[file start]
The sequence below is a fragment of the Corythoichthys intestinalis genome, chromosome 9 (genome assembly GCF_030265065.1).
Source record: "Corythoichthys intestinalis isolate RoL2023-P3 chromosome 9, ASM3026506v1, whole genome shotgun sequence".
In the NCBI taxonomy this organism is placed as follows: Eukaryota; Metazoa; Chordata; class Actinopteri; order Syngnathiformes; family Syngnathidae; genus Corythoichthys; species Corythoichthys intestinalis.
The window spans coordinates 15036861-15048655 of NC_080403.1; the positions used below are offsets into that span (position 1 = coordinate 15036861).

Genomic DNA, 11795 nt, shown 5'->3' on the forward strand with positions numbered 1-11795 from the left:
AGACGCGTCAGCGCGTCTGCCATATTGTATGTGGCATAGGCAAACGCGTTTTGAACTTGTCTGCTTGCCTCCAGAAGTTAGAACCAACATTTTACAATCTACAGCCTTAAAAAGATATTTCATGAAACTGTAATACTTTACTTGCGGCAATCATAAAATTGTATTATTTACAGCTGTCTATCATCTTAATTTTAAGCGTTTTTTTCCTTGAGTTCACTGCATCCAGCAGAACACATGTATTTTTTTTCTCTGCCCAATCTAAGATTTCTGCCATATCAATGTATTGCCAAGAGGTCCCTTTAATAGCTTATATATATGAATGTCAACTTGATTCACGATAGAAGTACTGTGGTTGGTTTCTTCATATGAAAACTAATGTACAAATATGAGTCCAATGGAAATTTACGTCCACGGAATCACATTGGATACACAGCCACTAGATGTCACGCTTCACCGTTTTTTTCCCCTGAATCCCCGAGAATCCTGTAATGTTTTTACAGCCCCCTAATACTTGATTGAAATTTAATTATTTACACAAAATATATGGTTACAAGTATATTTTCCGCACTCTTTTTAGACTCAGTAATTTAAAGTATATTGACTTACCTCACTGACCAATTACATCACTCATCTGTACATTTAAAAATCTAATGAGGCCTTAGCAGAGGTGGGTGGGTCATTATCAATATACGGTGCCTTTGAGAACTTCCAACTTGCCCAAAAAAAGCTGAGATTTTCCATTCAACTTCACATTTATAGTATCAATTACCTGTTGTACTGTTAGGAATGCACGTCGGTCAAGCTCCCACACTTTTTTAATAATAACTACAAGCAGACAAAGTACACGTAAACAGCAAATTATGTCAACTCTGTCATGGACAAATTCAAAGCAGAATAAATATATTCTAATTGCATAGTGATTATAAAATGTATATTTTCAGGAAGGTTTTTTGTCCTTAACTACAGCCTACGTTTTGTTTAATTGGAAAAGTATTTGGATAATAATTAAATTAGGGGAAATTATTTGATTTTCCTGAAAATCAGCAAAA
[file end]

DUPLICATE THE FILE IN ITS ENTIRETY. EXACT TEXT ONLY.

The sequence below is a fragment of the Corythoichthys intestinalis genome, chromosome 9 (genome assembly GCF_030265065.1).
Source record: "Corythoichthys intestinalis isolate RoL2023-P3 chromosome 9, ASM3026506v1, whole genome shotgun sequence".
In the NCBI taxonomy this organism is placed as follows: Eukaryota; Metazoa; Chordata; class Actinopteri; order Syngnathiformes; family Syngnathidae; genus Corythoichthys; species Corythoichthys intestinalis.
The window spans coordinates 15036861-15048655 of NC_080403.1; the positions used below are offsets into that span (position 1 = coordinate 15036861).

Genomic DNA, 11795 nt, shown 5'->3' on the forward strand with positions numbered 1-11795 from the left:
AGACGCGTCAGCGCGTCTGCCATATTGTATGTGGCATAGGCAAACGCGTTTTGAACTTGTCTGCTTGCCTCCAGAAGTTAGAACCAACATTTTACAATCTACAGCCTTAAAAAGATATTTCATGAAACTGTAATACTTTACTTGCGGCAATCATAAAATTGTATTATTTACAGCTGTCTATCATCTTAATTTTAAGCGTTTTTTTCCTTGAGTTCACTGCATCCAGCAGAACACATGTATTTTTTTTCTCTGCCCAATCTAAGATTTCTGCCATATCAATGTATTGCCAAGAGGTCCCTTTAATAGCTTATATATATGAATGTCAACTTGATTCACGATAGAAGTACTGTGGTTGGTTTCTTCATATGAAAACTAATGTACAAATATGAGTCCAATGGAAATTTACGTCCACGGAATCACATTGGATACACAGCCACTAGATGTCACGCTTCACCGTTTTTTTCCCCTGAATCCCCGAGAATCCTGTAATGTTTTTACAGCCCCCTAATACTTGATTGAAATTTAATTATTTACACAAAATATATGGTTACAAGTATATTTTCCGCACTCTTTTTAGACTCAGTAATTTAAAGTATATTGACTTACCTCACTGACCAATTACATCACTCATCTGTACATTTAAAAATCTAATGAGGCCTTAGCAGAGGTGGGTGGGTCATTATCAATATACGGTGCCTTTGAGAACTTCCAACTTGCCCAAAAAAAGCTGAGATTTTCCATTCAACTTCACATTTATAGTATCAATTACCTGTTGTACTGTTAGGAATGCACGTCGGTCAAGCTCCCACACTTTTTTAATAATAACTACAAGCAGACAAAGTACACGTAAACAGCAAATTATGTCAACTCTGTCATGGACAAATTCAAAGCAGAATAAATATATTCTAATTGCATAGTGATTATAAAATGTATATTTTCAGGAAGGTTTTTTGTCCTTAACTACAGCCTACGTTTTGTTTAATTGGAAAAGTATTTGGATAATAATTAAATTAGGGGAAATTATTTGATTTTCCTGAAAATCAGCAAAA